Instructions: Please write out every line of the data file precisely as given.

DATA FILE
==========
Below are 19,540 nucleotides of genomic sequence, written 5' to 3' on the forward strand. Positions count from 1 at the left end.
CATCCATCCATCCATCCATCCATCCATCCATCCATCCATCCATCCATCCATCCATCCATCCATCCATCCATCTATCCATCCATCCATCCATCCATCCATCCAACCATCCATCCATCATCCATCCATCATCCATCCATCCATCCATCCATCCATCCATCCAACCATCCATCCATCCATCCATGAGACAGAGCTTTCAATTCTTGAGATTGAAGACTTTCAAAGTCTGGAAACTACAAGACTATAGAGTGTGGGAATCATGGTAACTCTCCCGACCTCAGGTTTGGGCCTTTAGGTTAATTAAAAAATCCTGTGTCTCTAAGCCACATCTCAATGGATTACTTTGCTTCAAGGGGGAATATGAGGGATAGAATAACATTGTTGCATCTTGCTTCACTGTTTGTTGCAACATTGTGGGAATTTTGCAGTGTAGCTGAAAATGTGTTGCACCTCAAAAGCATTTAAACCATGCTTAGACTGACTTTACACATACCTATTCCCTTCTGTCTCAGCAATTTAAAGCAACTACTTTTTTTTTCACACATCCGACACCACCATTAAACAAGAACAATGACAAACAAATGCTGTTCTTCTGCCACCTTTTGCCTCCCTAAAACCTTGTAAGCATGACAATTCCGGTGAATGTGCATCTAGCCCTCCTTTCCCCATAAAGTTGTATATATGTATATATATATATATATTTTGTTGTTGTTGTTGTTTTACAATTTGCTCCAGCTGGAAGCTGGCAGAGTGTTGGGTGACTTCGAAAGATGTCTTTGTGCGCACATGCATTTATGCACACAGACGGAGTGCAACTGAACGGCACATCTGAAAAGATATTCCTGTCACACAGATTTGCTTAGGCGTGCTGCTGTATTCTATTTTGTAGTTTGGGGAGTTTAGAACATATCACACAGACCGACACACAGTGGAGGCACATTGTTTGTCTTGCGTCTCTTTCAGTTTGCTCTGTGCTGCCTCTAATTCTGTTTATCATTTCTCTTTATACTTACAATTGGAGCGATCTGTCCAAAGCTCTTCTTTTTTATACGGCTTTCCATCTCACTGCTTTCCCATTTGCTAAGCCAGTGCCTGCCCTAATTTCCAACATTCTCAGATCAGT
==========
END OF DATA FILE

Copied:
Below are 19,540 nucleotides of genomic sequence, written 5' to 3' on the forward strand. Positions count from 1 at the left end.
CATCCATCCATCCATCCATCCATCCATCCATCCATCCATCCATCCATCCATCCATCCATCCATCCATCCATCTATCCATCCATCCATCCATCCATCCATCCAACCATCCATCCATCATCCATCCATCATCCATCCATCCATCCATCCATCCATCCATCCAACCATCCATCCATCCATCCATGAGACAGAGCTTTCAATTCTTGAGATTGAAGACTTTCAAAGTCTGGAAACTACAAGACTATAGAGTGTGGGAATCATGGTAACTCTCCCGACCTCAGGTTTGGGCCTTTAGGTTAATTAAAAAATCCTGTGTCTCTAAGCCACATCTCAATGGATTACTTTGCTTCAAGGGGGAATATGAGGGATAGAATAACATTGTTGCATCTTGCTTCACTGTTTGTTGCAACATTGTGGGAATTTTGCAGTGTAGCTGAAAATGTGTTGCACCTCAAAAGCATTTAAACCATGCTTAGACTGACTTTACACATACCTATTCCCTTCTGTCTCAGCAATTTAAAGCAACTACTTTTTTTTTCACACATCCGACACCACCATTAAACAAGAACAATGACAAACAAATGCTGTTCTTCTGCCACCTTTTGCCTCCCTAAAACCTTGTAAGCATGACAATTCCGGTGAATGTGCATCTAGCCCTCCTTTCCCCATAAAGTTGTATATATGTATATATATATATATATTTTGTTGTTGTTGTTGTTTTACAATTTGCTCCAGCTGGAAGCTGGCAGAGTGTTGGGTGACTTCGAAAGATGTCTTTGTGCGCACATGCATTTATGCACACAGACGGAGTGCAACTGAACGGCACATCTGAAAAGATATTCCTGTCACACAGATTTGCTTAGGCGTGCTGCTGTATTCTATTTTGTAGTTTGGGGAGTTTAGAACATATCACACAGACCGACACACAGTGGAGGCACATTGTTTGTCTTGCGTCTCTTTCAGTTTGCTCTGTGCTGCCTCTAATTCTGTTTATCATTTCTCTTTATACTTACAATTGGAGCGATCTGTCCAAAGCTCTTCTTTTTTATACGGCTTTCCATCTCACTGCTTTCCCATTTGCTAAGCCAGTGCCTGCCCTAATTTCCAACATTCTCAGATCAGT